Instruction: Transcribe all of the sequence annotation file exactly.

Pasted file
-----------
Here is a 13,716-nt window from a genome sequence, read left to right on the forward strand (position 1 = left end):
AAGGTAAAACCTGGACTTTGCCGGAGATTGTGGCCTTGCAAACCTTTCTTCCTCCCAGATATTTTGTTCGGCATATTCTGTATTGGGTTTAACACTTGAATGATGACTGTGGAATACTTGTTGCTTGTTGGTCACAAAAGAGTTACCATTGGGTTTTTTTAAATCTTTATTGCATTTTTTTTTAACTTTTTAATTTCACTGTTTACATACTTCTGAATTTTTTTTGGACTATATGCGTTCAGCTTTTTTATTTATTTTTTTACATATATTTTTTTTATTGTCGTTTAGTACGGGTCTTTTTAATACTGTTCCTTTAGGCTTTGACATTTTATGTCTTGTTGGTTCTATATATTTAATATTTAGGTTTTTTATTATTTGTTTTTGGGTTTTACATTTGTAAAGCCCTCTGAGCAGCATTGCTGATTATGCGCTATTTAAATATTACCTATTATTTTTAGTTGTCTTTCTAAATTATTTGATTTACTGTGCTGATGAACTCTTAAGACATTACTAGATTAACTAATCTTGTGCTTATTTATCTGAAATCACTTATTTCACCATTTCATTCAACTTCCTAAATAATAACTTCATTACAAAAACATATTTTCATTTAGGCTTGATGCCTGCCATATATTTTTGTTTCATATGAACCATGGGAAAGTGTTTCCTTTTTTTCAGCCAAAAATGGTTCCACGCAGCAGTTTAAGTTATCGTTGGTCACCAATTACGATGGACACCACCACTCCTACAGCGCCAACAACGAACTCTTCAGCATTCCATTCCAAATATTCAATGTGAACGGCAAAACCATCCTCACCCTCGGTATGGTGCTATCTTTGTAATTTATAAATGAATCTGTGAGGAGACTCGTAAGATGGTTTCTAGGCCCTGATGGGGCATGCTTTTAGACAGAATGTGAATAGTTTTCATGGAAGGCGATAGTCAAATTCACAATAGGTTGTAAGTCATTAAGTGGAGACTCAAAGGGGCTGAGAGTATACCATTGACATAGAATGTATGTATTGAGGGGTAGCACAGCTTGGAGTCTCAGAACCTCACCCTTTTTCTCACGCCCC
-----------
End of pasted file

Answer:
Here is a 13,716-nt window from a genome sequence, read left to right on the forward strand (position 1 = left end):
AAGGTAAAACCTGGACTTTGCCGGAGATTGTGGCCTTGCAAACCTTTCTTCCTCCCAGATATTTTGTTCGGCATATTCTGTATTGGGTTTAACACTTGAATGATGACTGTGGAATACTTGTTGCTTGTTGGTCACAAAAGAGTTACCATTGGGTTTTTTTAAATCTTTATTGCATTTTTTTTTAACTTTTTAATTTCACTGTTTACATACTTCTGAATTTTTTTTGGACTATATGCGTTCAGCTTTTTTATTTATTTTTTTACATATATTTTTTTTATTGTCGTTTAGTACGGGTCTTTTTAATACTGTTCCTTTAGGCTTTGACATTTTATGTCTTGTTGGTTCTATATATTTAATATTTAGGTTTTTTATTATTTGTTTTTGGGTTTTACATTTGTAAAGCCCTCTGAGCAGCATTGCTGATTATGCGCTATTTAAATATTACCTATTATTTTTAGTTGTCTTTCTAAATTATTTGATTTACTGTGCTGATGAACTCTTAAGACATTACTAGATTAACTAATCTTGTGCTTATTTATCTGAAATCACTTATTTCACCATTTCATTCAACTTCCTAAATAATAACTTCATTACAAAAACATATTTTCATTTAGGCTTGATGCCTGCCATATATTTTTGTTTCATATGAACCATGGGAAAGTGTTTCCTTTTTTTCAGCCAAAAATGGTTCCACGCAGCAGTTTAAGTTATCGTTGGTCACCAATTACGATGGACACCACCACTCCTACAGCGCCAACAACGAACTCTTCAGCATTCCATTCCAAATATTCAATGTGAACGGCAAAACCATCCTCACCCTCGGTATGGTGCTATCTTTGTAATTTATAAATGAATCTGTGAGGAGACTCGTAAGATGGTTTCTAGGCCCTGATGGGGCATGCTTTTAGACAGAATGTGAATAGTTTTCATGGAAGGCGATAGTCAAATTCACAATAGGTTGTAAGTCATTAAGTGGAGACTCAAAGGGGCTGAGAGTATACCATTGACATAGAATGTATGTATTGAGGGGTAGCACAGCTTGGAGTCTCAGAACCTCACCCTTTTTCTCACGCCCC